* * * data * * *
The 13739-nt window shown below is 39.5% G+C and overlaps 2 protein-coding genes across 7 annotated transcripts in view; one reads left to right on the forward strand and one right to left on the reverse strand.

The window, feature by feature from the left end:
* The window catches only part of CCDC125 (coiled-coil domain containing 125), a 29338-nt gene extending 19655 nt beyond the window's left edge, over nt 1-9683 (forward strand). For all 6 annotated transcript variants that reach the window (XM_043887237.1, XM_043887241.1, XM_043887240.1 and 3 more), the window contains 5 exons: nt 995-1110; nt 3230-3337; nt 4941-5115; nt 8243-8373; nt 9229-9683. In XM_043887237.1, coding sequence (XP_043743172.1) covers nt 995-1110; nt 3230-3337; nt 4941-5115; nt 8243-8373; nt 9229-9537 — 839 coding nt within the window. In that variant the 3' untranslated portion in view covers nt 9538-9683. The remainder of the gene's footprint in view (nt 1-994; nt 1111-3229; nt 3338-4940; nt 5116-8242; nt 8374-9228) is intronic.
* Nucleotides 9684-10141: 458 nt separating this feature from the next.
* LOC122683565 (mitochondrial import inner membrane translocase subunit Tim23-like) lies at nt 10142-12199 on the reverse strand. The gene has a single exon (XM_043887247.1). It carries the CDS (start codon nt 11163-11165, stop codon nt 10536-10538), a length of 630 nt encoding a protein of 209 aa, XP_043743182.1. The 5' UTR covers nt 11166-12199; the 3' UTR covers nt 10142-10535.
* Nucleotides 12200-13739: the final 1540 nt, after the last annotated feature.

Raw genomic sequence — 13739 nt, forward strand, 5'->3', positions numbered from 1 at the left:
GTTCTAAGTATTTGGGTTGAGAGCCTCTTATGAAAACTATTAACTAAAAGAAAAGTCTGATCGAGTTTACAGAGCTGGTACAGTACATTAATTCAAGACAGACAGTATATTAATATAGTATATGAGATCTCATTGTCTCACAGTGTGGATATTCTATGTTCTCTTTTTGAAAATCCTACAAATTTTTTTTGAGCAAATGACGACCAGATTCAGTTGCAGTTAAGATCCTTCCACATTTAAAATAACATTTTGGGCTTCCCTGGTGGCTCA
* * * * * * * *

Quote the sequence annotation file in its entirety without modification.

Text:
The 13739-nt window shown below is 39.5% G+C and overlaps 2 protein-coding genes across 7 annotated transcripts in view; one reads left to right on the forward strand and one right to left on the reverse strand.

The window, feature by feature from the left end:
* The window catches only part of CCDC125 (coiled-coil domain containing 125), a 29338-nt gene extending 19655 nt beyond the window's left edge, over nt 1-9683 (forward strand). For all 6 annotated transcript variants that reach the window (XM_043887237.1, XM_043887241.1, XM_043887240.1 and 3 more), the window contains 5 exons: nt 995-1110; nt 3230-3337; nt 4941-5115; nt 8243-8373; nt 9229-9683. In XM_043887237.1, coding sequence (XP_043743172.1) covers nt 995-1110; nt 3230-3337; nt 4941-5115; nt 8243-8373; nt 9229-9537 — 839 coding nt within the window. In that variant the 3' untranslated portion in view covers nt 9538-9683. The remainder of the gene's footprint in view (nt 1-994; nt 1111-3229; nt 3338-4940; nt 5116-8242; nt 8374-9228) is intronic.
* Nucleotides 9684-10141: 458 nt separating this feature from the next.
* LOC122683565 (mitochondrial import inner membrane translocase subunit Tim23-like) lies at nt 10142-12199 on the reverse strand. The gene has a single exon (XM_043887247.1). It carries the CDS (start codon nt 11163-11165, stop codon nt 10536-10538), a length of 630 nt encoding a protein of 209 aa, XP_043743182.1. The 5' UTR covers nt 11166-12199; the 3' UTR covers nt 10142-10535.
* Nucleotides 12200-13739: the final 1540 nt, after the last annotated feature.

Raw genomic sequence — 13739 nt, forward strand, 5'->3', positions numbered from 1 at the left:
GTTCTAAGTATTTGGGTTGAGAGCCTCTTATGAAAACTATTAACTAAAAGAAAAGTCTGATCGAGTTTACAGAGCTGGTACAGTACATTAATTCAAGACAGACAGTATATTAATATAGTATATGAGATCTCATTGTCTCACAGTGTGGATATTCTATGTTCTCTTTTTGAAAATCCTACAAATTTTTTTTGAGCAAATGACGACCAGATTCAGTTGCAGTTAAGATCCTTCCACATTTAAAATAACATTTTGGGCTTCCCTGGTGGCTCA